• By Julie Stefanski
  • In Uncategorized
  • June 19, 2019

Disordered Eating & GI Distress… Is There a Connection?

By: Natalie Colantuono

If you haven’t seen someone reference their morning apple cider vinegar shot lately, then you may not be very active on social media.

It seems that the diet industry is not only aiming at weight loss or wellness, but is attempting to serve as the “gut healing” guru as well (self-proclaimed, of course).  A focus on gut health has also entered the realm of fitness bloggers. More and more health influencers are speaking up about their poor gut health, whether it’s Irritable Bowel Syndrome (IBS), possible food intolerances, constant bloating or GI distress.

How Can You Really Live Your Best Life?

As a current dietetics student who has struggled with severe disordered eating in the past, I find myself being hyper-vigilant of the diet culture that is immersed in health and wellness dialogues. Top social media influencers, such as Kim Kardashian promote detox teas,  describe what a diet should look like to “live your best life,” create a culture with an ever-increasing fixation on the food they eat along with the exercise they engage in. A history of dieting is the most important predictor of developing an eating disorder (or severe disordered eating behaviors).1 I thought to myself – what’s going on here?

Is it really a coincidence that those who commonly promote restrictive, rigid, and disordered eating patterns are the same ones that complain about constant GI distress? There must be a link.

Approximately  12% of the population suffers from IBS, with women being two times more likely than men to have the disorder.2 Similarly, there are about double the number of women that are diagnosed with eating disorders than men – a statistic that parallels IBS but offers no more than a slight association.3 Individuals with eating disorders also tend to share the same fundamental psychological challenges as those with a Functional Gastrointestinal Disorder (or FGID, an umbrella term encompassing IBS and other disorders). These include anxiety, depression, and overall poor body image. When stress around food and exercise is so high, it only makes sense that those with disordered eating behaviors may be experiencing these same psychological challenges, at least to some degree.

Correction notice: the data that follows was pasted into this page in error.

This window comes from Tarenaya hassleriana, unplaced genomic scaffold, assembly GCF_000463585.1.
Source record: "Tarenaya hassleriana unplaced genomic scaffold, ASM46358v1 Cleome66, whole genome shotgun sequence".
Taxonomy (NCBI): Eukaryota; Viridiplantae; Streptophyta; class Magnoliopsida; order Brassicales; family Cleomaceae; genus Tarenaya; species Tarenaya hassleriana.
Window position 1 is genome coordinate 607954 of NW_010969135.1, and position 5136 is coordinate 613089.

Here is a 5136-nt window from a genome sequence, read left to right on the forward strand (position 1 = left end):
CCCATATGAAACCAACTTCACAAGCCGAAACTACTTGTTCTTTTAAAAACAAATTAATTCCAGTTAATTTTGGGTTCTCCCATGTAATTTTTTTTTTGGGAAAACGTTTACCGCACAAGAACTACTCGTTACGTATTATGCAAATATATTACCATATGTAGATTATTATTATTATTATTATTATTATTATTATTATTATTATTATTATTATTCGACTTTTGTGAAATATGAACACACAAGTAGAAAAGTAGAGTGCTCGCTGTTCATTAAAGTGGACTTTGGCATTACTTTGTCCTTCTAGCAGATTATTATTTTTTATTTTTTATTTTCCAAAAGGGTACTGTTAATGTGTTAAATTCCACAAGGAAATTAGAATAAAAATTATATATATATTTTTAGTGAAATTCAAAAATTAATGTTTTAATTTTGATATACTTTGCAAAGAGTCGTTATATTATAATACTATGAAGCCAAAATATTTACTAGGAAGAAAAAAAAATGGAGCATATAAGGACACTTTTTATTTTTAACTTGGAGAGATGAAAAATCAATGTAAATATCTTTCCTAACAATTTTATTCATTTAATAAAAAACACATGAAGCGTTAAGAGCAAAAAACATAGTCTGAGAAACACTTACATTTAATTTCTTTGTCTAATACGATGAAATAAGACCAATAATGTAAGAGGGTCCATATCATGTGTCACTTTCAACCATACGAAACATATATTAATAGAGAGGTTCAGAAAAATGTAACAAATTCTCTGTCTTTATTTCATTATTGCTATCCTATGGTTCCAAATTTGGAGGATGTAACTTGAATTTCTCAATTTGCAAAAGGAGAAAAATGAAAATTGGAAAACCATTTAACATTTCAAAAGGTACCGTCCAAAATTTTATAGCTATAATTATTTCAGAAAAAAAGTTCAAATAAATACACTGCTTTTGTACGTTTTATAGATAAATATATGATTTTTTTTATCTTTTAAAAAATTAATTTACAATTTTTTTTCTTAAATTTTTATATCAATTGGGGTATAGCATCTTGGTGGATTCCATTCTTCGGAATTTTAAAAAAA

What’s the Connection?

The physiological consequences of eating disorders include constipation with inadequate food intake, stomach pain, bloating, nausea/vomiting, and even intestinal obstructions. These complications noticeably mirror many symptoms of those with FGID. In fact, in one study, it was found that about 64% of individuals with eating disorders met the criteria for IBS.4 Compared to the 12% that suffer from IBS nationally, 64% is a concerning and sizable occurrence. Another study also found that individuals with any FGID had a 16% higher likelihood of having an eating disorder than those with no present GI disorder,5 showing another possible correlation.

But what about those without diagnosed eating disorders that are experiencing elevated amounts of GI distress? How does this apply? I needed to form a bridge.

A study conducted by SELF magazine and University of North Carolina found that about 65% of women between 25-45 years of age report having disordered eating behaviors.6 Compared to the 13% of women diagnosed with an eating disorder in the U.S., this is a fairly large gap of women engaging in unhealthy food behaviors that do not have a clinical diagnosis that fits the DSM.3

Perhaps the most problematic part of disordered eating habits – besides their damaging impact on the mental & physical health– is that they are often categorized as “part of the health journey.” This culture-wide assumption makes it substantially more difficult to see that the eating behaviors, and the mindset they are rooted in, may be hurting much more than helping.